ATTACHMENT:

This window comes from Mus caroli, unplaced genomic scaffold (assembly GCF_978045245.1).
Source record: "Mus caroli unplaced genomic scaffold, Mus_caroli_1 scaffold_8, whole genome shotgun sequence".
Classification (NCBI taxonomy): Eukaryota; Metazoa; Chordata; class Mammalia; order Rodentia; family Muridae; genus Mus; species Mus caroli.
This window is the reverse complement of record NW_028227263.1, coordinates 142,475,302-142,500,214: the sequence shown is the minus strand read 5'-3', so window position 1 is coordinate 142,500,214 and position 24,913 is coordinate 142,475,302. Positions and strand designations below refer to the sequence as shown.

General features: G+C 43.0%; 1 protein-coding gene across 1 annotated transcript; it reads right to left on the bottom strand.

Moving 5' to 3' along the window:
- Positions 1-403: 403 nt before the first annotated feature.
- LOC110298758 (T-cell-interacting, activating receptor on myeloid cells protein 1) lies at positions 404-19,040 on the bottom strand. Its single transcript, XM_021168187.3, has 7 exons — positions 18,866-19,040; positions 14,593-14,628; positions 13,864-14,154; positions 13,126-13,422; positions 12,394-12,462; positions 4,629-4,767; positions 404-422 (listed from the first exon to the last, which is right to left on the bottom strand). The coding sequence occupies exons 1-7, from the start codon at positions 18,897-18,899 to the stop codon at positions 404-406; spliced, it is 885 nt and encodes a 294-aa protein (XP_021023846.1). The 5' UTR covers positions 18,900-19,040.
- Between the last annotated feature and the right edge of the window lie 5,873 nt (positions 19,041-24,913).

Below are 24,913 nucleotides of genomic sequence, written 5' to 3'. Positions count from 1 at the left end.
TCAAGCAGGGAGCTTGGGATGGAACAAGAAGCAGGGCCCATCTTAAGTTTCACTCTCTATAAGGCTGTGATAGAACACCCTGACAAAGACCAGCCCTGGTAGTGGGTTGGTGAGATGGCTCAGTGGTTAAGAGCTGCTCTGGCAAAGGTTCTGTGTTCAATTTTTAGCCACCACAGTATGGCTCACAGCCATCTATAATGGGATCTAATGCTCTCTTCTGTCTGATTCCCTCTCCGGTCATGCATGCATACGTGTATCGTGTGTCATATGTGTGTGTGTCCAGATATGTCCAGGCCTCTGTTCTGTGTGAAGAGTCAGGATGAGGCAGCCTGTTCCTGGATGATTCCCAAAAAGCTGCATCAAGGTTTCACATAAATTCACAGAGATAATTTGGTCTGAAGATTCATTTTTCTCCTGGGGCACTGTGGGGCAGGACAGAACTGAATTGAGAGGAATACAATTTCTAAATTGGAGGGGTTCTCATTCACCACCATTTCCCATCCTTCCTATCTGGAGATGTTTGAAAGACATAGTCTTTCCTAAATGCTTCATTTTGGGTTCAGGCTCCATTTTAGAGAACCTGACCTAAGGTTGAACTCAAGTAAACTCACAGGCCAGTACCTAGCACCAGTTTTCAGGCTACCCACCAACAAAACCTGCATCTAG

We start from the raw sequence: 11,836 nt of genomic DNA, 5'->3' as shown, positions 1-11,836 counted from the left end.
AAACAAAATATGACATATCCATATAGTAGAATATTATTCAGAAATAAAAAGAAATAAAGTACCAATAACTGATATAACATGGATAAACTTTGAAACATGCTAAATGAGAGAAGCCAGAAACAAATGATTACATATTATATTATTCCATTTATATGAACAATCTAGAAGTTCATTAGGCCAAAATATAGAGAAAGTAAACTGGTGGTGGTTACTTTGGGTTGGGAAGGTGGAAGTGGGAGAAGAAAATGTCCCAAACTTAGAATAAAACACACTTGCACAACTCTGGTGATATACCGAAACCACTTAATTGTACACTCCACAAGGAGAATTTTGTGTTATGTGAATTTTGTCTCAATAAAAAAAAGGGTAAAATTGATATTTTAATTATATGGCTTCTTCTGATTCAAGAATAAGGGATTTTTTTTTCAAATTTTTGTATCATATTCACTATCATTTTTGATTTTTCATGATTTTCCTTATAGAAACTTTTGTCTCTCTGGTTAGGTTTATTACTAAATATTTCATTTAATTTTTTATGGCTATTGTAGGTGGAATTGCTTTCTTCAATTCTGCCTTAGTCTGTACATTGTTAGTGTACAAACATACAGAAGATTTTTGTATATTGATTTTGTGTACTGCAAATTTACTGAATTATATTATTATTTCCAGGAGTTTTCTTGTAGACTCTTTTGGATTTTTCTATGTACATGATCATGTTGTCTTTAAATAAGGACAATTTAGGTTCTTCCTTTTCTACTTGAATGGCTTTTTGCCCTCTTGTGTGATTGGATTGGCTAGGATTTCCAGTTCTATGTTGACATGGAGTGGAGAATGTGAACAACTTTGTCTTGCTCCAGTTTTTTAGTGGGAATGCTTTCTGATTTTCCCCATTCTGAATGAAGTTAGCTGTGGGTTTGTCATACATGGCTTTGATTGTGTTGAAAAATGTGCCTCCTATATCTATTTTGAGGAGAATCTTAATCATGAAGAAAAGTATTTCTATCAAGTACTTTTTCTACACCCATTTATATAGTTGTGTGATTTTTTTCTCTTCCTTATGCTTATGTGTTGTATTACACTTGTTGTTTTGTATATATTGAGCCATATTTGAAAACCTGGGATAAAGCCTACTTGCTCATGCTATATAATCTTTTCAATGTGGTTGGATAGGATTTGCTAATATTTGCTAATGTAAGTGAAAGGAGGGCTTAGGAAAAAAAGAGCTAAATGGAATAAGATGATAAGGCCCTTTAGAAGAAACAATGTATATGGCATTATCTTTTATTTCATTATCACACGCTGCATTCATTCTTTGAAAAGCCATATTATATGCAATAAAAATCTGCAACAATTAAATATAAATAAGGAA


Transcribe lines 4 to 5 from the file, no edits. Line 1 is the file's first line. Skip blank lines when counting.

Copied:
This window is the reverse complement of record NW_028227263.1, coordinates 142,475,302-142,500,214: the sequence shown is the minus strand read 5'-3', so window position 1 is coordinate 142,500,214 and position 24,913 is coordinate 142,475,302. Positions and strand designations below refer to the sequence as shown.

General features: G+C 43.0%; 1 protein-coding gene across 1 annotated transcript; it reads right to left on the bottom strand.